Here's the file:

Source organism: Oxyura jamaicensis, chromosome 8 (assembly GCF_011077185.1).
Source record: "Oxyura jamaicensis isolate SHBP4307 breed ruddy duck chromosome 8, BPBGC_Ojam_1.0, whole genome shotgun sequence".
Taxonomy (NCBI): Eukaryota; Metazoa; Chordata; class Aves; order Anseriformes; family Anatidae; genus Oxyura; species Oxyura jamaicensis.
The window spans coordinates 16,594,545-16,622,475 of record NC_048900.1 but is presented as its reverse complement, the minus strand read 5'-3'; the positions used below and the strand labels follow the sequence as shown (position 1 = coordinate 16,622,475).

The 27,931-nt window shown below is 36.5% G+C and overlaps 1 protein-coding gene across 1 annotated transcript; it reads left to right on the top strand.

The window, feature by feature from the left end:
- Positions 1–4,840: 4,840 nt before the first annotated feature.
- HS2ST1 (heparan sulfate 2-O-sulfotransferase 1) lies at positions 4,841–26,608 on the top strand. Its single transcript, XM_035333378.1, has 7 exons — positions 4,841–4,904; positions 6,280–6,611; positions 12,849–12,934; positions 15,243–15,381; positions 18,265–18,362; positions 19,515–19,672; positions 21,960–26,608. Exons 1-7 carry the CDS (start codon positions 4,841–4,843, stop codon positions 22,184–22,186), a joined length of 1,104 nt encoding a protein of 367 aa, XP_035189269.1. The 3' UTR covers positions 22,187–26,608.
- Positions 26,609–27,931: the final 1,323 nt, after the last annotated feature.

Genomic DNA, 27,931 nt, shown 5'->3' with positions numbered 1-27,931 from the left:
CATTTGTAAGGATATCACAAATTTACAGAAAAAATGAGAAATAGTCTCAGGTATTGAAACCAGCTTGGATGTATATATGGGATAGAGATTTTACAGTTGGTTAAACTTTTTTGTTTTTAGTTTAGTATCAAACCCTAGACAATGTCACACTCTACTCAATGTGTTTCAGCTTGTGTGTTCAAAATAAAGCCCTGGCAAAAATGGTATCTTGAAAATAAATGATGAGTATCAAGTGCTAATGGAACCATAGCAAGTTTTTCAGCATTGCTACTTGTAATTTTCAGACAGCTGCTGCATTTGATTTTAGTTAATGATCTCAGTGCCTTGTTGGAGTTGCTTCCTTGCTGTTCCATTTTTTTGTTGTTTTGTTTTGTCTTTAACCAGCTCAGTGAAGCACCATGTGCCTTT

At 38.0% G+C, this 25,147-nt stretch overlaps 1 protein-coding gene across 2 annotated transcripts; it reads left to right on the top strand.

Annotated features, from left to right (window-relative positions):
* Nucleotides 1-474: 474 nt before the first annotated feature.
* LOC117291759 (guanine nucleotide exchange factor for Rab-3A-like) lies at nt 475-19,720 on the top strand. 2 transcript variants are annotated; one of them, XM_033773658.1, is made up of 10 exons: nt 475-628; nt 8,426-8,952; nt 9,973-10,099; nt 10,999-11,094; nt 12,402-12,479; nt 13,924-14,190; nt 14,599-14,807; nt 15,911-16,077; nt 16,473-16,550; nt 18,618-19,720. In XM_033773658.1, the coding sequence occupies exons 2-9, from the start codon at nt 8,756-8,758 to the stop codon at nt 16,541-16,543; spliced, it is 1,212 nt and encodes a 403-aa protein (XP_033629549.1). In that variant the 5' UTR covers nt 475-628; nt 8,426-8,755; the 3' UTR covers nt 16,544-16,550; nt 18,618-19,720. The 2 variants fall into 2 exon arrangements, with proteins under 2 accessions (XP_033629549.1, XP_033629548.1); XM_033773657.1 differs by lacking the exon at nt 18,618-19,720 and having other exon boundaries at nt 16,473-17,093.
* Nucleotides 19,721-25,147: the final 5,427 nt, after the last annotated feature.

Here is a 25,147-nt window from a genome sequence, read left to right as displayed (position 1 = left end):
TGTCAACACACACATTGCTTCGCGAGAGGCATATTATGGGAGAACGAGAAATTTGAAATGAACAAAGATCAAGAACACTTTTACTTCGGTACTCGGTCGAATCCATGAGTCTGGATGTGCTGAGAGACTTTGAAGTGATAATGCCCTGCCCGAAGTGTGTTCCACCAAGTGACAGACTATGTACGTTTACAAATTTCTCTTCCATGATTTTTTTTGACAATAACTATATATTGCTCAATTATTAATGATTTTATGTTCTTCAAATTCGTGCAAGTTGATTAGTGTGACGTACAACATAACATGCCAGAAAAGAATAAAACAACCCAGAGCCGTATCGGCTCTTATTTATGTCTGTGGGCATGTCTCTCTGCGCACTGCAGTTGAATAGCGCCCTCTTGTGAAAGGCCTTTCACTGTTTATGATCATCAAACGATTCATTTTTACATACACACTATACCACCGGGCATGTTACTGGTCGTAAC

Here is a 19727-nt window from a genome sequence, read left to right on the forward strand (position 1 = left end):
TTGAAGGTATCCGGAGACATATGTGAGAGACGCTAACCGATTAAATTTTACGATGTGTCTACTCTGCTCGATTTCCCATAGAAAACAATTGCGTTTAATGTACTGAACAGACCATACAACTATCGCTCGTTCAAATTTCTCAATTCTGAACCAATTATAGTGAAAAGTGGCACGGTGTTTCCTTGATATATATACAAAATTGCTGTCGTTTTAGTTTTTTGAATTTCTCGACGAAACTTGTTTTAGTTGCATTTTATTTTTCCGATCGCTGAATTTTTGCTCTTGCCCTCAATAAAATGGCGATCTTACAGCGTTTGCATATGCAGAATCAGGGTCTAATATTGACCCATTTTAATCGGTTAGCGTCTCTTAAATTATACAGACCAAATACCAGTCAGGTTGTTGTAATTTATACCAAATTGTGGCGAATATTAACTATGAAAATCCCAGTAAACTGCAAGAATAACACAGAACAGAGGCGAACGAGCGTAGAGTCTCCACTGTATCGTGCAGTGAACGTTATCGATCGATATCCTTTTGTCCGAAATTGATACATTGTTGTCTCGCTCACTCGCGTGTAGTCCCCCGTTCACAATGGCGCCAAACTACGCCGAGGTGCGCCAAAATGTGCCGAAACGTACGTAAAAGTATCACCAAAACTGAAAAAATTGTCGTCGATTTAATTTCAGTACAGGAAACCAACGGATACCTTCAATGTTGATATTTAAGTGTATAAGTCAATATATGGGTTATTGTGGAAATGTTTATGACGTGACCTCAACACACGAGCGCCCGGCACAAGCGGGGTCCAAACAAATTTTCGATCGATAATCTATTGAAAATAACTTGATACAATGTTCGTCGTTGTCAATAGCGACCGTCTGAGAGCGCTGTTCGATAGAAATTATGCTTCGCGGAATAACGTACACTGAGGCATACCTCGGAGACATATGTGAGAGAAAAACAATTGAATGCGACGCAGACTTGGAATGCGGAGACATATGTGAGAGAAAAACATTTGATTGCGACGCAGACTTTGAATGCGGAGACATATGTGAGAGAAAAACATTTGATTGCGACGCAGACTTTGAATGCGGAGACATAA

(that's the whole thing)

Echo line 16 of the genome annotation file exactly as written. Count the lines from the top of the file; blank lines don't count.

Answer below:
* Nucleotides 19,721-25,147: the final 5,427 nt, after the last annotated feature.